Along expectations, Arun Jaitley was named as the new Finance Minister and was also handed the Defence portfolio. Apart from the cabinet allocations, focus was on the discussions between the RBI Governor and the new Finance Minister, ahead of the central bank’s early-June review. Soon after the meeting, the RBI reiterated that inflation control was a priority and the bank will also attempt to balance growth-inflation objectives. We look for the Repo to be left unchanged next week.
Over the next few months, efforts are likely to be channeled towards bringing the central bank and the government on the same page on inflation control. For a start, cooperation will be sought through fiscal consolidation. If the latter is on track, rationalization in subsidies will contain demand-led forces (beyond the immediate feed-through due to higher prices) and help draw-in the private sector due to lower government borrowings.
Separately, RBI data saw the FY13/14 current account deficit (CAD) narrowed sharply to -1.7% of GDP, more than halving from previous year’s -4.7%. The Jan-Mar14 deficit at USD 1.3bn (-0.2% of GDP) was the smallest in over four and half years and dwindled from USD 10.3bn average in the prior three quarters. Bulk of this improvement was on account of a 25% YoY fall in the merchandise trade deficit in 13/14, accompanied by a 7% jump in invisibles’ receipts.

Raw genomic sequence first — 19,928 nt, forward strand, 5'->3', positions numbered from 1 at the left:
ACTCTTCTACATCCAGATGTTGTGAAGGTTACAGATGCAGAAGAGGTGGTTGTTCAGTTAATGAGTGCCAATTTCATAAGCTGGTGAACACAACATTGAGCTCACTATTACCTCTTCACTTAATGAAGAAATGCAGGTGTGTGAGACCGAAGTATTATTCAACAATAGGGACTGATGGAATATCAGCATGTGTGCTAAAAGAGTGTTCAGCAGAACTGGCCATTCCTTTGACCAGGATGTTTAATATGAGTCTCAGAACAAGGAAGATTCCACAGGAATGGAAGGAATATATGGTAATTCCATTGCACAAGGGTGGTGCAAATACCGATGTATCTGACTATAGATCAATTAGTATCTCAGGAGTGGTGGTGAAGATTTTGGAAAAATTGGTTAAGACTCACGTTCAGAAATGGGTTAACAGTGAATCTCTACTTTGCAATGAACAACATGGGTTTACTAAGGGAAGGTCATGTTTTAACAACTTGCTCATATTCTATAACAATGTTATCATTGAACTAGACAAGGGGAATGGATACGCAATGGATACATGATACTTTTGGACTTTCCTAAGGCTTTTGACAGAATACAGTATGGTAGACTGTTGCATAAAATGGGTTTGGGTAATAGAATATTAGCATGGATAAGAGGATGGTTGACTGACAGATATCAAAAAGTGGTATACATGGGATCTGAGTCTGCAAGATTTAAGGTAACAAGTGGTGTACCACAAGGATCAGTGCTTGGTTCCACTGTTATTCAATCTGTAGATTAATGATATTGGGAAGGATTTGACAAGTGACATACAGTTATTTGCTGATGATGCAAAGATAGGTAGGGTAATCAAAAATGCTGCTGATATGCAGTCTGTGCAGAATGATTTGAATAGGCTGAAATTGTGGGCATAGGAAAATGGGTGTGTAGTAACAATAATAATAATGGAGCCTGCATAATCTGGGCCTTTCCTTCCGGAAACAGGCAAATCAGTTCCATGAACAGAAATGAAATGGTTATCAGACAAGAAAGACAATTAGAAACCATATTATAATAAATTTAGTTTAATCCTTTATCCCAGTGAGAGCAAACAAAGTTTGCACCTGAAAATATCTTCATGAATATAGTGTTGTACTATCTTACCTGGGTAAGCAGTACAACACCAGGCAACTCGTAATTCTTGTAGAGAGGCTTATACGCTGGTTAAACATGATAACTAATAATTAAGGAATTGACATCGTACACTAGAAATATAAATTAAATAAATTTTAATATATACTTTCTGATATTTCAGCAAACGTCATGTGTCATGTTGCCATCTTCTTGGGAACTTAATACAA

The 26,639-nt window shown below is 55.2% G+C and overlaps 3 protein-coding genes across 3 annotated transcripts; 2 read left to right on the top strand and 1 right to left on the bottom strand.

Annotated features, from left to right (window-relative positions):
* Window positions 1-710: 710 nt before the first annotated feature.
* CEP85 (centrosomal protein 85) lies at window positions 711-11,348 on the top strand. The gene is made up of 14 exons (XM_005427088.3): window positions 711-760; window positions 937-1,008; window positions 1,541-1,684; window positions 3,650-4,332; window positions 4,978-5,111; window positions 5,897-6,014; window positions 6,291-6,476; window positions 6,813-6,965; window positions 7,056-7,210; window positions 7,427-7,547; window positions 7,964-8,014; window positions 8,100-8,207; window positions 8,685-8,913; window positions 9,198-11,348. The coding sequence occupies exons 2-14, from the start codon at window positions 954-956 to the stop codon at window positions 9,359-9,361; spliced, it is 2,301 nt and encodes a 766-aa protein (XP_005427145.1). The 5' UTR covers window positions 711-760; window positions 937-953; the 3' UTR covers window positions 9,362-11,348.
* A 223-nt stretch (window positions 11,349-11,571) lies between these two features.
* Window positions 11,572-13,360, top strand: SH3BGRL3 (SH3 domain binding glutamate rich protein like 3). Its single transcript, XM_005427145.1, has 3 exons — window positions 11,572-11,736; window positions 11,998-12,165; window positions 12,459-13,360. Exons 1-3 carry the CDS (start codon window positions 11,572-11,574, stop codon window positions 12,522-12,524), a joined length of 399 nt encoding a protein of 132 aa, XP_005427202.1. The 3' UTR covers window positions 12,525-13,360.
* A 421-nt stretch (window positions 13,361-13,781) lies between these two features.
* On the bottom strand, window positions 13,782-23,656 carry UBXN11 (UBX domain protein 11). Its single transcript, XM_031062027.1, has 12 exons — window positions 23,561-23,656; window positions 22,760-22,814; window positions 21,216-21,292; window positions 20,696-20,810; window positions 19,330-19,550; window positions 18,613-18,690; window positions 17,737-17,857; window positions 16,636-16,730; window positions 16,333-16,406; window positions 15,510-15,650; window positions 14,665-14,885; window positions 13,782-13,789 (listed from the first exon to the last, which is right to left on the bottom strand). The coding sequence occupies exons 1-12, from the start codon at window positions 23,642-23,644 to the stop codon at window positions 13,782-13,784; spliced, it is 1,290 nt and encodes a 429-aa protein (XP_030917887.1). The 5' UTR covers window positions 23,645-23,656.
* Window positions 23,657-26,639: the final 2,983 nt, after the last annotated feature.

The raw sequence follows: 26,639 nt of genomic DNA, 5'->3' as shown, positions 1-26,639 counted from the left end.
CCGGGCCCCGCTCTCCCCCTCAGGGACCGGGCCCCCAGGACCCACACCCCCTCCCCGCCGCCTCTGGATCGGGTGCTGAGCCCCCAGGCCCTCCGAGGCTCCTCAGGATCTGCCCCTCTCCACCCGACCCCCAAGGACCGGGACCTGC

Persistent outflows under the primary income sub-component, however, were worrisome. These outflows jumped to USD 23.5bn in 13/14 from average -USD 7bn in 2009-10. This trend implies that the current account gap is being plugged by debt-creating flows (offshore borrowings, non-resident deposits etc.), rather than investment-oriented sources like FDI. Further, the balance of payments position was comfortable at US$15.5bn in FY13/14 (vs 12/13’s US$3.8bn).
Notably, the improvement in the current account gap is not by virtue of structural changes, but engineered by trade restrictions on gold imports and slump in non-oil, non-gold imports due to a lackluster weak domestic environment. This implies that this scale of improvement will be difficult to replicate in FY14/15.
Firstly, curbs on gold purchases are being scaled back gradually and might be fully lifted by the incoming government to remove trade distortions. Any rebound in purchases here will widen the current account gap. Secondly, the incoming government is expected to spur a rebound in investment spending and capex expansion plans. This might buoy demand for imported inputs until the domestic manufacturing cycle picks pace. Hence, any rationalization in fuel imports will be more than offset by higher capital goods, metals and machinery imports.
We see scope for the CAD to re-widen to 2.5-2.8% from -1.7% in FY13/14. The final deficit might fall at the lower end of the indicative range if external demand holds up and buoys exports, along with a shallow recovery in the gold demand even after all the curbs are removed.
As far as the current account gap is kept close to the RBI’s comfort level, funding needs will be well-cushioned by flows attracted to the revival in growth on a rebound in domestic drivers. A tail risk here is the direction of the US rates, with an earlier-than expected push to hike rates likely to revive uncertainties for the emerging markets space, including India.
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